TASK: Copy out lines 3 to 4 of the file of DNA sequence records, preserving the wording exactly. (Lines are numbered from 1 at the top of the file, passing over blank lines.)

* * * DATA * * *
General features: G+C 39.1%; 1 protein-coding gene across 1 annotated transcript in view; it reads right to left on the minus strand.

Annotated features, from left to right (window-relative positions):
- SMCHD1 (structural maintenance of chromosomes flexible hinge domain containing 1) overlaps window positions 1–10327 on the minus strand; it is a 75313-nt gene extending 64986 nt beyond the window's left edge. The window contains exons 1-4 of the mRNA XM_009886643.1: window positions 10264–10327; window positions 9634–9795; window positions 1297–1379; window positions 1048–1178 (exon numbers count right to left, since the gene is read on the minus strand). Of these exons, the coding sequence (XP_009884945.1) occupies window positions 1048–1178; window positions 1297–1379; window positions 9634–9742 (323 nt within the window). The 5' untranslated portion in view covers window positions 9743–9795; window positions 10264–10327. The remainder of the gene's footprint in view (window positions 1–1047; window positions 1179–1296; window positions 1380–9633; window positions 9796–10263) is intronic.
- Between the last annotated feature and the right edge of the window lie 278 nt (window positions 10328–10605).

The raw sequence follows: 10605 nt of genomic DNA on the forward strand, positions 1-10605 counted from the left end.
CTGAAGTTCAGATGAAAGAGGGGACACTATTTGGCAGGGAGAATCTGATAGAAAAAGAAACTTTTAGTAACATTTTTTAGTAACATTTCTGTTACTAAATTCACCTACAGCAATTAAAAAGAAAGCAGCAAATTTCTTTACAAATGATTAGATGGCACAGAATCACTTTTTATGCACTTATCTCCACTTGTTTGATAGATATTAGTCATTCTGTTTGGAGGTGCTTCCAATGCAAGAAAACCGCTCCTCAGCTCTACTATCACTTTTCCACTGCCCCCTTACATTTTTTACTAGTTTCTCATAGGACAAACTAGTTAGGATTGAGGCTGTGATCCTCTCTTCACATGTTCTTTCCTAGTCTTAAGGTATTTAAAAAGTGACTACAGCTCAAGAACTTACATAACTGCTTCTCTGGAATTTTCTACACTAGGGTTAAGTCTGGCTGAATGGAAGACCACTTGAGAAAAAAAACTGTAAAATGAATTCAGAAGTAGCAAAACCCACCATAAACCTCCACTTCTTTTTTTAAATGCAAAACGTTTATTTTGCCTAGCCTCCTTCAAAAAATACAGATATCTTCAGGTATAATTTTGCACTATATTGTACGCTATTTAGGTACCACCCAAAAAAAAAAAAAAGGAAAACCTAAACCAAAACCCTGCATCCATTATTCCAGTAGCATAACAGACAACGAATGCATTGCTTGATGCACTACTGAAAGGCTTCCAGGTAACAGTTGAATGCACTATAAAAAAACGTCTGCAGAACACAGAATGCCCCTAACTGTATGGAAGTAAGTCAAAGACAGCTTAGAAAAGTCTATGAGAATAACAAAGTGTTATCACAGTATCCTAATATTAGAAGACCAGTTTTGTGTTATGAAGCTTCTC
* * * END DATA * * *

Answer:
- SMCHD1 (structural maintenance of chromosomes flexible hinge domain containing 1) overlaps window positions 1–10327 on the minus strand; it is a 75313-nt gene extending 64986 nt beyond the window's left edge. The window contains exons 1-4 of the mRNA XM_009886643.1: window positions 10264–10327; window positions 9634–9795; window positions 1297–1379; window positions 1048–1178 (exon numbers count right to left, since the gene is read on the minus strand). Of these exons, the coding sequence (XP_009884945.1) occupies window positions 1048–1178; window positions 1297–1379; window positions 9634–9742 (323 nt within the window). The 5' untranslated portion in view covers window positions 9743–9795; window positions 10264–10327. The remainder of the gene's footprint in view (window positions 1–1047; window positions 1179–1296; window positions 1380–9633; window positions 9796–10263) is intronic.
- Between the last annotated feature and the right edge of the window lie 278 nt (window positions 10328–10605).